This summer was a great time to be a movie enthusiast. Like every blockbuster season, it had its fair share of turkeys to tolerate, but by and large we were treated to a fascinating and diverse array of films. For every superhero offering that subverted genre expectations or created new icons, there was an indie treat waiting to be discovered. You could take in the spectacle of DC’s long awaited Wonder Woman, then be gripped by the cinematic triumph of Christopher Nolan’s Dunkirk, and still have time to check out a top notch rom-com like The Big Sick or a dazzling reimagining of the age-old heist tale like Edgar Wright’s Baby Driver or Steven Soderbergh’s return to cinema, Logan Lucky. In a season that offered unnerving horror – It Comes At Night – uproarious comedy – Girls Trip – and Southern gothic melodrama – The Beguiled – 2017 truly offered something for everyone.
Things may have been great for moviegoers, but for the studios releasing these films and the movie theaters screening them, 2017 was a decidedly bleaker summer. Indeed, it was one of the most financially disappointing summers of the modern cinematic age. Both attendance and revenue were down, and the box office took a major hit as a result. In America, July’s numbers were down 12.2% from the same month last year. By 18th August – generally considered the last big date for movies to open in the country – the month was stumbling at a whopping 34% behind August 2016. While the last weekend of the month is usually a write-off – no big new releases, historically lower attendances – this year still managed to make it the worst weekend at the box office in 16 years. The last time the box office suffered this much was the weekend following 9/11.
All of this meant bad news for the major multiplexes. The share prices for both AMC Entertainment and Regal Entertainment took a real hit this season, with AMC alone seeing 35% shaved off their market value last month. This problem came to a climax of sorts last month with the announcement from MoviePass that they would be dropping their subscription price to $10 a month – something that AMC are trying to opt out of, due to what they deem unsustainable economics.
This problem wasn’t limited to America’s box office. The ever-important market of the Chinese box office, something Hollywood has become increasingly reliant on, failed to elevate previously reliable blockbusters to the heights they’d become accustomed to. Take, for instance, Transformers: The Last Knight. The franchise’s success has been heavily dependent on its popularity in China (hence the sheer amount of Chinese specific product placement in the most recent two films). Upon the release of the fourth film, Transformers: Age of Extinction, Chinese audiences propelled it to a total gross of $320m, making it the highest grossing film of all time in the country and helping its international box office profits soar past $1bn. By contrast, The Last Knight took in less than $230m in China, and its international numbers have stalled at just over $600m. That’s nothing to sniff at, but for the Paramount it just wasn’t enough.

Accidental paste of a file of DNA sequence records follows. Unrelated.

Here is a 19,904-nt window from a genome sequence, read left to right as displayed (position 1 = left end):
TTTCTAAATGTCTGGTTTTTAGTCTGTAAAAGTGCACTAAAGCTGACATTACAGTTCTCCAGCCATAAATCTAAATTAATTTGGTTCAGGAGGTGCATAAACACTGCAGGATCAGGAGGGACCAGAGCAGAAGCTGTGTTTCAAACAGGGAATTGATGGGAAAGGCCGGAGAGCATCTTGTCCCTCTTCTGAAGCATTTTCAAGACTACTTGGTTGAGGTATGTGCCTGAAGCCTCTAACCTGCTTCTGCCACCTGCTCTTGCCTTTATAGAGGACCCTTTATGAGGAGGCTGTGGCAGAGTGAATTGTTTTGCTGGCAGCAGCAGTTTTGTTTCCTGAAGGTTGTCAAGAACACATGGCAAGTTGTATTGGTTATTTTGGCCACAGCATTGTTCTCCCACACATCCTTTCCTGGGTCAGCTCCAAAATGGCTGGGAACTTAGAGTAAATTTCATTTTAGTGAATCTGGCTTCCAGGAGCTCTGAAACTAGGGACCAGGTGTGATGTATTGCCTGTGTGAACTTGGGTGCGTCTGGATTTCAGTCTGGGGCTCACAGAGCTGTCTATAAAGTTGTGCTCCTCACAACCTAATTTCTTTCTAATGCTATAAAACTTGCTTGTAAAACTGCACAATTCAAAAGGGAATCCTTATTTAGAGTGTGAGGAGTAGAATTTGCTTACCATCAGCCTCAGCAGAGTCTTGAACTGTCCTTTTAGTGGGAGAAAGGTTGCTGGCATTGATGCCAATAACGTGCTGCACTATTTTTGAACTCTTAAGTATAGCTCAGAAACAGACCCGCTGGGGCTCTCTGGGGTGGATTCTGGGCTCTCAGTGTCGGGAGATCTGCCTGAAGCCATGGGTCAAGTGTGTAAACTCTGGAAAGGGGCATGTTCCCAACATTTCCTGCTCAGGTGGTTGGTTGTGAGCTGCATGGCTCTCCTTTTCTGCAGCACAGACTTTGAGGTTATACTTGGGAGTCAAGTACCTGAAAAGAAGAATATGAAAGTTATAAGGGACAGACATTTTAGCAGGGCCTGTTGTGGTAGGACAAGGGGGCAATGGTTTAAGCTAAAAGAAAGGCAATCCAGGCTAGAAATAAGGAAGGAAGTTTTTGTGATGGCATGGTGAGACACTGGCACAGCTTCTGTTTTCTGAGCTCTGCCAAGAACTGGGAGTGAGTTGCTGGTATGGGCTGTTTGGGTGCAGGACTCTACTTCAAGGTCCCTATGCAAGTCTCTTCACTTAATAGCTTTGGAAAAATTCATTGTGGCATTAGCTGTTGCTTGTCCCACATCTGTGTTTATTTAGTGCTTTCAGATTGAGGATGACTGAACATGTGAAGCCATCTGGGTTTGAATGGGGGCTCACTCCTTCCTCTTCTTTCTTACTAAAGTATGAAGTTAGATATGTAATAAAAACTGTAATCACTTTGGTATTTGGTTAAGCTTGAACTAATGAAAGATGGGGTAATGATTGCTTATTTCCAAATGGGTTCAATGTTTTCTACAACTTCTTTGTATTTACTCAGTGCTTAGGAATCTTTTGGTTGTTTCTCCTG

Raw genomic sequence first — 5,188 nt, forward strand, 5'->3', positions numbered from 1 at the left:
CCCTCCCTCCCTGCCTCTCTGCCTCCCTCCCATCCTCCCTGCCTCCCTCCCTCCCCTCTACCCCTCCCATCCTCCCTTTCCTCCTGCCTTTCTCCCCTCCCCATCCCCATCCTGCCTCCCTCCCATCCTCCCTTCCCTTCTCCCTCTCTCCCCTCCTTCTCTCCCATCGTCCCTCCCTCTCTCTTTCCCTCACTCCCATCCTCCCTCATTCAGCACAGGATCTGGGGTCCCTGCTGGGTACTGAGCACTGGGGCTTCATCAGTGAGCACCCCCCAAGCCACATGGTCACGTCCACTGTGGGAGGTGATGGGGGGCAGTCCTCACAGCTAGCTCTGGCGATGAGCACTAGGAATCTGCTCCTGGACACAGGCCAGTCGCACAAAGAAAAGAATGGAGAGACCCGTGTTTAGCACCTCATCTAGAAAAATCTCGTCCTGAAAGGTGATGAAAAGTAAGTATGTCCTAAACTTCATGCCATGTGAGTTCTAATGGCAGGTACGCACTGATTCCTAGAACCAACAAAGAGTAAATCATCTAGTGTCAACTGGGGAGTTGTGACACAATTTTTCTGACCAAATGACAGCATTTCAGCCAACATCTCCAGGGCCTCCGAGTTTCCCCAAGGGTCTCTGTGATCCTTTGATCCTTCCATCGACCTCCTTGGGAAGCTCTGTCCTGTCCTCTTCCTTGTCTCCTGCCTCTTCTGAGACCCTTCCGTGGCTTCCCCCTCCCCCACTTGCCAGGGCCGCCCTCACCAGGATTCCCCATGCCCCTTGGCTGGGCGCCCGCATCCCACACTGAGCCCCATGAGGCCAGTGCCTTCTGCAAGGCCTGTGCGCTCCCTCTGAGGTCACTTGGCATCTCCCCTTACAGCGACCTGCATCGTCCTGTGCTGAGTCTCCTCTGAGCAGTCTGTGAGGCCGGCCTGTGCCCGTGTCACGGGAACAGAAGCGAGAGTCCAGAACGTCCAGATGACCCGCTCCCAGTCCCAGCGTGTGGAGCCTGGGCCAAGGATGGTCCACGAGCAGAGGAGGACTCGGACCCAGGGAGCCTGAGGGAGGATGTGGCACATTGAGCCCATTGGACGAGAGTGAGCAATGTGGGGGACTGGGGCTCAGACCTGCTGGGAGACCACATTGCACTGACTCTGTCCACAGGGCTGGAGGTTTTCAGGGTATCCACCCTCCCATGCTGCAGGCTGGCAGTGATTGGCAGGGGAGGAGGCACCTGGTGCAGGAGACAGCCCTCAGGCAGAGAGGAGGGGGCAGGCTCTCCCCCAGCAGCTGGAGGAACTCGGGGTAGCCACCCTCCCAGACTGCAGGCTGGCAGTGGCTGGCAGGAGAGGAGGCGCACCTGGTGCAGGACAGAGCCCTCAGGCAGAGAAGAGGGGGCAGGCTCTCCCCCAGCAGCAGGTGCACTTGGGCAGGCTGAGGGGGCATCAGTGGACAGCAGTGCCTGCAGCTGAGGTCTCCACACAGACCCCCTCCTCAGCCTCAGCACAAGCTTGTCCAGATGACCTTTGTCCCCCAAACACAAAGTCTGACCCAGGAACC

This summer was full of blockbusters that failed to meet expectations or flopped spectacularly. Every studio is on the hunt for that billion dollar gross, preferably tied to something they can spin into a multi-movie franchise, and we saw the mixed results that can create all summer. No matter how hard they try, Universal is still struggling to turn their iconic Monsters franchise into a sustainable shared universe, as the Tom Cruise starring action-adventure The Mummy failed to connect with audiences. International numbers did help push the film over $400m international gross, but that won’t stop the studio from losing a projected $95m on the project.
Warner Bros. faced a similar problem with Guy Ritchie’s King Arthur: Legend of the Sword, a critically mauled fantasy action-drama that failed to make back its $175m budget and could lose the studio upwards of $150m. It also killed their dreams of a six-film Arthurian saga stone dead. Few blockbusters, however, sank as hard as Valerian and the City of a Thousand Planets. France’s most expensive film ever, and one of the priciest indie productions on record, held no sway for American audiences unfamiliar with the comic series it was based on, and it debuted as a sluggish 5th place at the box office upon its release.
Page 2: Not Even Sequels Were Safe
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